Spastic Leg Paralysis of Parrots

Spastic Leg Paralysis of Parrots is a disease that usually affects single birds amongst many in an aviary. It has also been called “Barraband paralysis” because Barraband (Superb) Parrots Polytelis swainsonii appear particularly prone to develop this condition. Similar conditions have been seen in a wider range of parrot species however, including Rainbow Lorikeets Trichoglossus haematodus and Cockatiels Nymphicus hollandicus  (Cockatiel paralysis syndrome).

Spastic Leg Paralysis shows up as a sudden onset of paralysis of both legs. The degree of paralysis can vary from mild weakness with difficulty grasping the branch, to the whole limb being extended stiffly behind the bird, often with clenched toes. The birds’ general health is usually not affected and it will continue to eat well and behave in an otherwise normal way. The affected bird usually has difficulty maintaining its balance on the perch, has an unsteady (ataxic) gait and (in more severe cases) will move around the aviary floor on its hocks or by using its beak only.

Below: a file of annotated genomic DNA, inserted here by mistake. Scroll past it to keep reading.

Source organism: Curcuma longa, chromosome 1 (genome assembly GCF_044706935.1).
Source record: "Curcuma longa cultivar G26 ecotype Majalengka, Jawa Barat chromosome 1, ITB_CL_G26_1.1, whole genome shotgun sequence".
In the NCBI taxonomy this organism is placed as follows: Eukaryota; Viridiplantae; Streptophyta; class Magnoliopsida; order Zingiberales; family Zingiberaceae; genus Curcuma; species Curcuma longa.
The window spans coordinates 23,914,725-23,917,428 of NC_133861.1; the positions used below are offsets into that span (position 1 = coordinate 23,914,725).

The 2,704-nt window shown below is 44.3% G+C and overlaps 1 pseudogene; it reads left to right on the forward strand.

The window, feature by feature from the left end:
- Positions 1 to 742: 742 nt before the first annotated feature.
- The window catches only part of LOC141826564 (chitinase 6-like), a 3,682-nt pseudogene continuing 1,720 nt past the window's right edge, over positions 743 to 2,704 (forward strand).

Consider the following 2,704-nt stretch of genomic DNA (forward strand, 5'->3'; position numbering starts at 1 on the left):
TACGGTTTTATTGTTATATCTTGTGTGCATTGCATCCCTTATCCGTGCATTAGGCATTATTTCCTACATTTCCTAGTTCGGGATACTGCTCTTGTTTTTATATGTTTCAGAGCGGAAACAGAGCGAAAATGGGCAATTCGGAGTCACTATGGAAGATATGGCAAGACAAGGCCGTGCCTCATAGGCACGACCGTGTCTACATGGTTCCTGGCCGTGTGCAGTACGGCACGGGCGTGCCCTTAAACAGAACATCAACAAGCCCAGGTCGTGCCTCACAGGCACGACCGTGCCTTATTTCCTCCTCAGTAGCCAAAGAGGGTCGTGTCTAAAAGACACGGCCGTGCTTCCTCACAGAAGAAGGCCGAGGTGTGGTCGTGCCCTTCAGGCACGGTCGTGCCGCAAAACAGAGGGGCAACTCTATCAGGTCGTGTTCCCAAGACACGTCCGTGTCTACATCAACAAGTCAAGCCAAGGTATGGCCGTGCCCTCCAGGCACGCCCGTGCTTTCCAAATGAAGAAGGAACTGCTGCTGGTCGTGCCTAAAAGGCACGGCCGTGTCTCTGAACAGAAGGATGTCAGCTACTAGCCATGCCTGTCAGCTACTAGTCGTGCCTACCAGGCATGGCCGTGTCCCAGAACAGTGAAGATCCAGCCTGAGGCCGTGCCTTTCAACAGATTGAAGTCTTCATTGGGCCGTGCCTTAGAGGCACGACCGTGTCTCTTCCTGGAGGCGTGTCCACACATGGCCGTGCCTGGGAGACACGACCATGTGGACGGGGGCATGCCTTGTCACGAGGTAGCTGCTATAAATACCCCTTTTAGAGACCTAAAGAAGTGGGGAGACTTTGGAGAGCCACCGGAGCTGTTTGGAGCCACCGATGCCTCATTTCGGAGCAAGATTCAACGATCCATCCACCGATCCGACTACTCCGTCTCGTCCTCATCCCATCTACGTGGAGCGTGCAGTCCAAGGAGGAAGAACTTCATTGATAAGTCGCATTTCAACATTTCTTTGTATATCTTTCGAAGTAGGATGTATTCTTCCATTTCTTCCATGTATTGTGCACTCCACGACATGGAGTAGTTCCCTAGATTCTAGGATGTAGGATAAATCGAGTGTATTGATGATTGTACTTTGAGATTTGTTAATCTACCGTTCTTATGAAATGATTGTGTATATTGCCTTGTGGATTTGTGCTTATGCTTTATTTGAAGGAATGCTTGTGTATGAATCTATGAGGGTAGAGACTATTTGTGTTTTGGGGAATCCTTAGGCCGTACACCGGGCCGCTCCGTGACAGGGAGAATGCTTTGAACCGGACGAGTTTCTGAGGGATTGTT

While the exact cause of Spastic Leg Paralysis is unclear, many affected birds show spinal cord damage or stroke-like damage to the brain, but not all affected birds show these changes. It is now thought that a deficiency in calcium and/or vitamins A, B1,2&6, D and E may be involved, especially as a dry seed diet is notoriously lacking in these ingredients.

Treatment for affected birds includes supportive care, ensuring birds can reach food and water easily, and vitamin supplements. The latter may have to be given by injection so the aid of an avian veterinarian is often required. While some birds can recover spontaneously, the problem can recur later. Obviously, the long term diet of both the affected bird and any aviary mates needs to be modified to include more fruit, green vegetables such as spinach and other vitamin and mineral supplements. Giving nothing but “Berocca” to drink for seven days has often achieved good results.

References

Macwhirter, P., Everybird, Inkata Press, Melbourne, 1987.

Olsen, G. and Orosz, S., Manual of Avian Medicine, Mosby, Inc, Missouri, 2000.